Footloose in the Scottish Borders

When it came to deciding last autumn which of the ATG programme of Footloose independent walks to choose for this summer’s expedition we found that we are running out of level 2/3 walks in places that we thought would be interesting. We also considered a return to Northumberland where we spent 4 self-catering holidays (before taking up this hotel-to-hotel walking lark) and where there is still so much to see and do. In the end I came up with the idea that we should do the 5 Day Scottish Borders Walk and follow this with a 3 night recovery period in a cottage in Northumberland. So this was what we did the last week in June. Our cottage was right on the Border just outside Cornhill-on-Tweed.


Lightpipe Cottage near Cornhill-on-Tweed

This was the ATG 5 Day programme :

Day 1 : Arrive in the “Royal Burgh” of Jedburgh, a pretty Borders abbey town.

Jedburgh Abbey1

Jedburgh Abbey

MQS House

Mary Queen of Scots House, Jedburgh

MQS sign

Possibly Mary Queen of Scots visited this house

Day 2 : Jedburgh to Dryburgh: Follow a stretch of Dere Street – the Roman Road between York and Scotland, along farm tracks and winding Tweed riverside paths to Dryburgh – an undulating walk, offering stunning views from the Roman road (10.5 miles, 5 hrs).

Day 1 view a

Borders View on Day 2 Walk

Day 1 view b

The Eildon Hills from the Dere Street

R Tweed

River Tweed between St Boswell’s and Dryburgh

St Cuthbert's Route

Much of our route shared with St Cuthbert’s Way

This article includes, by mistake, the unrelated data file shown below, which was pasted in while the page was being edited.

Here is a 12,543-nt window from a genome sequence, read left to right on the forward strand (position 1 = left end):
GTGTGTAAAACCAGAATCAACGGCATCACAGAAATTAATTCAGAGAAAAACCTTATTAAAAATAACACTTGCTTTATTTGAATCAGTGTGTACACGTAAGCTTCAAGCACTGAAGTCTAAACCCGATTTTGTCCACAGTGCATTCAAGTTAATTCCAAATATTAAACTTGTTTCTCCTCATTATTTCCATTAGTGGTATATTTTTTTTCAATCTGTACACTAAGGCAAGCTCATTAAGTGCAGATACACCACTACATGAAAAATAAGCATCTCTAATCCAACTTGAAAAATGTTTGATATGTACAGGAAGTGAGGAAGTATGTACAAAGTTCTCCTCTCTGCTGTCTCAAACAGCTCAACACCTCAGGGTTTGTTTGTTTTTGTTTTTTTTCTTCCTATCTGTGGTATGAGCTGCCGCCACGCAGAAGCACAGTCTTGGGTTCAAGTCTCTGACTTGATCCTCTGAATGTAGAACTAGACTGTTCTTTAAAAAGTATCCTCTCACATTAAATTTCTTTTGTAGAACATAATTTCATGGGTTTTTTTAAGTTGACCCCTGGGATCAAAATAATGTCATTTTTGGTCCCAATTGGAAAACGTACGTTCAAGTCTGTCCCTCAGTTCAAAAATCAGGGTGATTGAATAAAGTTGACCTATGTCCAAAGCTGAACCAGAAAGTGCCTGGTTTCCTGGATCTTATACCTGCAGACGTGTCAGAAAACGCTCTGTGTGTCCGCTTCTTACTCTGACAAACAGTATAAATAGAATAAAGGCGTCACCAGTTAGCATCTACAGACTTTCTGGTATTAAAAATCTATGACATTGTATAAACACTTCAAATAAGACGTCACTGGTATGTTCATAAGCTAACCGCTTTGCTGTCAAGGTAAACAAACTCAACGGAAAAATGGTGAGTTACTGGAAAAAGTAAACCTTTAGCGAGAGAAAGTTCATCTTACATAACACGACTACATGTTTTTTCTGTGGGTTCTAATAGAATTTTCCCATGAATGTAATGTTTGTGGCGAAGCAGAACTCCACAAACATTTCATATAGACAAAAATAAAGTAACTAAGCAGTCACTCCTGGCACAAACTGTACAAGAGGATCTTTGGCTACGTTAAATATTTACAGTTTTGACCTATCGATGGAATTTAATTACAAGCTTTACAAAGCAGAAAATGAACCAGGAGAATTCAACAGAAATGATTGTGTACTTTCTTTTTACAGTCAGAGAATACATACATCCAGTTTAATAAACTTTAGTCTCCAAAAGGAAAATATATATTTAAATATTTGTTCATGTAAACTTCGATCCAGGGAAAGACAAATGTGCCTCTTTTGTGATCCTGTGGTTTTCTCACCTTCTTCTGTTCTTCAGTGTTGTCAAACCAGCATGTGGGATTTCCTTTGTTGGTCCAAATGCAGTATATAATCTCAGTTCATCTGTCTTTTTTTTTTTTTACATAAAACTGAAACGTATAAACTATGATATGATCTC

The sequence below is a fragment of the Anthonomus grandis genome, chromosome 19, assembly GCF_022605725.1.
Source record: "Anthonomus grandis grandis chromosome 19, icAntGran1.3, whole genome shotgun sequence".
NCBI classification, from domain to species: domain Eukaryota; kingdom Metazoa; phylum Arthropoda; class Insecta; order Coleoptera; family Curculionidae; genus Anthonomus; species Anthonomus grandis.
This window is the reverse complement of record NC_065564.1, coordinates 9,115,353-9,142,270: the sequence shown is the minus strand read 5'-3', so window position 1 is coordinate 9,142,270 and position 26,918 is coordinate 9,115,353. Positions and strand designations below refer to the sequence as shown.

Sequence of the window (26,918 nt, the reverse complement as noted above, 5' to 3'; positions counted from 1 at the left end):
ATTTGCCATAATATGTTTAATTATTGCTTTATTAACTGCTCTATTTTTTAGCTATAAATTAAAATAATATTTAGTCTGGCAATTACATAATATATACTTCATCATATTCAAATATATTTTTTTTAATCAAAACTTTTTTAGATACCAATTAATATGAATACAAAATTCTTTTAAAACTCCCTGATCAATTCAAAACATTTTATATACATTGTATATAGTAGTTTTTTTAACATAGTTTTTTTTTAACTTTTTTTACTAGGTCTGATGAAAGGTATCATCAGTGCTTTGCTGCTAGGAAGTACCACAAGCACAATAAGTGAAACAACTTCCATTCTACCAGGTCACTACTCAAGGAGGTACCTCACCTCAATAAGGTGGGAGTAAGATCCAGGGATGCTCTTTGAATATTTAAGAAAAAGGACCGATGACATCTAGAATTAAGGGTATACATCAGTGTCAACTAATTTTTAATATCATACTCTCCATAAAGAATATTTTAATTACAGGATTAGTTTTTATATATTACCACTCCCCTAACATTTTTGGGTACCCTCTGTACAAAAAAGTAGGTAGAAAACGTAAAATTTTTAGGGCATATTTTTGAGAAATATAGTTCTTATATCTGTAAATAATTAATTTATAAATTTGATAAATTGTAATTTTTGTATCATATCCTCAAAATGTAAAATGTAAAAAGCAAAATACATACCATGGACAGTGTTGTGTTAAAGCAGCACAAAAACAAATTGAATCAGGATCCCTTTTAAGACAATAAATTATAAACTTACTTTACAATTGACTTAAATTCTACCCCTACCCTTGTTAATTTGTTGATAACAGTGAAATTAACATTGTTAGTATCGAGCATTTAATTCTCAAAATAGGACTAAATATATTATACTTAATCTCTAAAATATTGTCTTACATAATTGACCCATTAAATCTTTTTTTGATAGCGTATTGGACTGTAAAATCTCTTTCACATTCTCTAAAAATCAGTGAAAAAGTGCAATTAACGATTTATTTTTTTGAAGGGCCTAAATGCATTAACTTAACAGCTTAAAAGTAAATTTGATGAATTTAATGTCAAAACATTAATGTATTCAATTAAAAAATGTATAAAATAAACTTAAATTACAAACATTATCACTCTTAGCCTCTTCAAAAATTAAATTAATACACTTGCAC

Day 3 : Dryburgh to Melrose: Walk up to the viewpoint, beloved of Sir Walter Scott, before descending to the Victorian viaduct at Leaderfoot, where three bridges converge. Then walk up to the viewpoints over the former Roman settlement at Trimontium, before following paths to the foot of the Eildon Hills. Walk around the northern flanks of the hills and down to Melrose, with its magnificent Abbey (7.5 miles, 4 hours).

Scot's View

Scott’s View

Day 2 Leaving Trimontium

Pleasant Path on Day 3


Leaderfoot Bridges

Day 2 path

Flanking the Eildon Hills

Day 4 : Melrose to Selkirk: Take a riverside walk before visiting Sir Walter Scott’s baronial mansion at Abbotsford. A steady long climb over paths and farm tracks and a section of ancient drove road lead down into Selkirk, where the courthouse used by Sir Walter Scott can be found near the town square (11.6 miles, 6 hours).

River Walk

Riverside Walk Outside Melrose

Lunch stop

Lunch Stop at the Highest Point of the Walk


Sir Walter Scott and his Courthouse, Selkirk

Day 5 : Departure day. [We visited Abbotsford House instead of on Day 4]

This walk particularly appealed to us as it is “rich in history and folklore” and “an unspoilt landscape”. It is the “soft, rolling countryside beloved of Sir Walter Scott” and we would “follow the banks of the winding rivers Teviot and Tweed through heather-clad hills” and we should have the opportunity to “visit Dryburgh Abbey and Abbotsford House”.


Abbotsford House




10 comments on “Footloose in the Scottish Borders

  1. sherry says:

    Sounds simply magical!

  2. ms6282 says:

    Looks like the weather was kind to you. Intresting that you covert part of St Cuthbert’s Way. A relative from Sunderland has it in his mind to follow the route and we were thinking we could walk it togethor. I was put off because I thought he said it started in MONTROSE rather than MELROSE (i put my mishearing down to his accent of course 😉)

    • ms6282 says:

      That should be “covered” not “covert” of course. Damn autocorrect 😟

    • It did rain but not when we were out. St Cuthbert’s Way seems very popular – I collected names of 6 companies than transport your luggage (plus another I forgot the name of) and that was just from people we stopped and spoke to. Give it a go!

  3. Fran says:

    The distances you covered each day are pretty impressive, especially when totalled up!

  4. […] our way up to Scotland in June we travelled via The Bowes Museum at Barnard Castle and Lanercost Priory. At The Bowes we […]

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